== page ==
Hobie Landrith
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Game Log Memories of
Hobie Landrith
Hobie Landrith
Ultimate Mets Database popularity ranking: 463 of 1043 players
Hobart Neal Landrith
Born: March 16, 1930 at Decatur, Ill.
Throws: Right Bats: Left
Height: 5.10 Weight: 170

Hobie Landrith was the most popular Ultimate Mets Database daily lookup on March 16, 2015.


First Mets game: April 11, 1962
Last Mets game: June 6, 1962

Share your memories of Hobie Landrith


Alex Simon
We have had the honor to meet Hobie and he is as fine a gentleman as you could ever meet. He was truly the proper pick as the first MET. He represents everything good about baseball. We hope many other fans get a chance to meet Hobie and enjoy his stories.

Robbie Doiron
I met Mr. Landrith at a S.F. Giants fantasy camp and immediately understood the meaning of "true gentleman". It was completely refreshing to chat, play for and admire a man who represents his family, sport and the Giants so magnificently. He truly is a hero for more reasons than just having played the game.

Ron from Tampa
June 30, 2001
If I remember the story correctly, Landrith was the Mets' first pick in the 1962 expansion draft. Afterwards, when reporters asked Casey Stengel why the team had drafted a catcher as the first pick , he responded, in typical Stengelese, "You gotta have a catcher or else you'll have all passed balls"

John Herling
October 9, 2001
Landrith had the dubious honor of being involved in the first bad trade in Mets history: while hitting and fielding well, Landrith was traded to Baltimore for the (in)famous Marv Throneberry! The trade was necessitated by an injury to the Mets' starting first baseman, Gil Hodges.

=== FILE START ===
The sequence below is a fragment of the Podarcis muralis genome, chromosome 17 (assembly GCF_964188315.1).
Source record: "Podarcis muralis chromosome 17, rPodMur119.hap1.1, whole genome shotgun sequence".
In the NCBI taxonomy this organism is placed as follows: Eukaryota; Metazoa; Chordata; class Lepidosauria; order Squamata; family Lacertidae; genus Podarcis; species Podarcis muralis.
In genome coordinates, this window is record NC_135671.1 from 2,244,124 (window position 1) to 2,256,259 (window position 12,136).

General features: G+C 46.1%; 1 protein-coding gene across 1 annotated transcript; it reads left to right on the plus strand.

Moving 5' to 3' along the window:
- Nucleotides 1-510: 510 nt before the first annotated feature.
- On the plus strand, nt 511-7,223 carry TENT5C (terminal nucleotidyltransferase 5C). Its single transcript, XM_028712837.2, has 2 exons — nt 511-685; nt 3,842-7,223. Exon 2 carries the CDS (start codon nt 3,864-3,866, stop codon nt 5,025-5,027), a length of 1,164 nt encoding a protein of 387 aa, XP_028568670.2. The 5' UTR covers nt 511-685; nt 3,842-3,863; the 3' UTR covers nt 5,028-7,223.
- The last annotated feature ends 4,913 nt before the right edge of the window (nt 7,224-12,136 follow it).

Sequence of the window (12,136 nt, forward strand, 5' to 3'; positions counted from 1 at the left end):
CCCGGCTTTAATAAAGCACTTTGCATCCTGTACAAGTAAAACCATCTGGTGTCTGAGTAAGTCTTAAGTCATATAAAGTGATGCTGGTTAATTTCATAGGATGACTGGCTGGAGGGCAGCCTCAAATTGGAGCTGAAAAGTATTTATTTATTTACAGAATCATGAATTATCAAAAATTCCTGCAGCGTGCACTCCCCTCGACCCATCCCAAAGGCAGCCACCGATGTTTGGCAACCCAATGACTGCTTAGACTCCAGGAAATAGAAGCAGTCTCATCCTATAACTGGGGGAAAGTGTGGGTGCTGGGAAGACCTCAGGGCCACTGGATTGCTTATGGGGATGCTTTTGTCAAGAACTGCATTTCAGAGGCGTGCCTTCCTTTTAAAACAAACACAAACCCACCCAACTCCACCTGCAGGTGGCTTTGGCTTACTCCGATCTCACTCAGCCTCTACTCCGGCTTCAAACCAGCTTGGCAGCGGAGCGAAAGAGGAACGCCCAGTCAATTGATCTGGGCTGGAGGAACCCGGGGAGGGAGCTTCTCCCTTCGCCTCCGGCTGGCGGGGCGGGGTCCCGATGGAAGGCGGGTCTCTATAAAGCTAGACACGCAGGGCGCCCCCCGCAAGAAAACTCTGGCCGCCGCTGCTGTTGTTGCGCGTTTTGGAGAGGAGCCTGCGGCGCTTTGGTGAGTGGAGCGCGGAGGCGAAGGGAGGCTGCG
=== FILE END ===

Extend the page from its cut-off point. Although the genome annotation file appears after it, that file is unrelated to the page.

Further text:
jamey bumbalo
November 25, 2005
Hobie Landrith is the answer to the trivia questions about the first Met drafted and who was traded for Marvelous Marv Throneberry, but don't forget that he played 14 years in the majors, which is no small feat.

Jonathan Stern
December 2, 2005
In Dick Schaap's book on the 1969 Mets, "The Year The Mets Lost Last Place," is a funny scene in which a now retired Hobie Landrith drops a can of paint while painting his house. Said Landrith, "That's why the Mets got rid of me."

Mike T.
March 8, 2011
Last week I sent out a round of Through the Mail autograph requests. I've always had great luck with this and have hundreds of nice autographs from Mets players 1962 - 1975. Today I received two SASEs. It's (usually) great fun ripping them open to see what's inside. The first one was my returned cards (1962 Topps, 1991 WIZ) of Hobie Landrith. Unsigned and a scribbled note that read, "$5.00 per autograph". Hmmm... it took him as much time to write the note and pack up the cards than it would to just sign them.

The next was from Jim Hickman (1991 WIZ, 1982 Galasso and 1982 Galasso Team card) all signed, no mention of money. I wrote to Landrith some time ago (about 10 years) and received my 1962 Topps card in return with no mention of $$$. Must be tough times for an 80-year ex-middlin' player. That was the third time for Hickman over the last 10 or so years and again no mention of money (he even signed and returned the expensive 1962 Rookie card). Some players I guess are just happy to be remembered and some have a different approach to it. The only two I ever sent money to were Frank Thomas and Ron Hunt because of their bona fide charities.

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